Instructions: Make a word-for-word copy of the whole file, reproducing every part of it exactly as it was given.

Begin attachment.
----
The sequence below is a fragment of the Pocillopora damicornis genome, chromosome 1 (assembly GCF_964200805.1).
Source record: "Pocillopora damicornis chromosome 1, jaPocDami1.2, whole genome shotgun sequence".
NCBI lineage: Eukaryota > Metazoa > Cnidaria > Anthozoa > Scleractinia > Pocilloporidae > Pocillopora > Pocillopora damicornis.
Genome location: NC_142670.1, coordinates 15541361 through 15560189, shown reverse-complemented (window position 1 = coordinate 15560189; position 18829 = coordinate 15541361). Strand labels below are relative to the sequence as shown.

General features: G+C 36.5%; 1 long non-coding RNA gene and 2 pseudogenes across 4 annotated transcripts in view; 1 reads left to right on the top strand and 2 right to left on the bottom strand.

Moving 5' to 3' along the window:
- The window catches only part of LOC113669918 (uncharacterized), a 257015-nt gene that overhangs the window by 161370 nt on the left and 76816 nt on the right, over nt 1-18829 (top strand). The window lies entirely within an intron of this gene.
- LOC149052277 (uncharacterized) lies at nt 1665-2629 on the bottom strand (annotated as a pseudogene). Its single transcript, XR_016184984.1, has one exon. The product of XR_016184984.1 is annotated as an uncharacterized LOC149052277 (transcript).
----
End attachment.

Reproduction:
The sequence below is a fragment of the Pocillopora damicornis genome, chromosome 1 (assembly GCF_964200805.1).
Source record: "Pocillopora damicornis chromosome 1, jaPocDami1.2, whole genome shotgun sequence".
NCBI lineage: Eukaryota > Metazoa > Cnidaria > Anthozoa > Scleractinia > Pocilloporidae > Pocillopora > Pocillopora damicornis.
Genome location: NC_142670.1, coordinates 15541361 through 15560189, shown reverse-complemented (window position 1 = coordinate 15560189; position 18829 = coordinate 15541361). Strand labels below are relative to the sequence as shown.

General features: G+C 36.5%; 1 long non-coding RNA gene and 2 pseudogenes across 4 annotated transcripts in view; 1 reads left to right on the top strand and 2 right to left on the bottom strand.

Moving 5' to 3' along the window:
- The window catches only part of LOC113669918 (uncharacterized), a 257015-nt gene that overhangs the window by 161370 nt on the left and 76816 nt on the right, over nt 1-18829 (top strand). The window lies entirely within an intron of this gene.
- LOC149052277 (uncharacterized) lies at nt 1665-2629 on the bottom strand (annotated as a pseudogene). Its single transcript, XR_016184984.1, has one exon. The product of XR_016184984.1 is annotated as an uncharacterized LOC149052277 (transcript).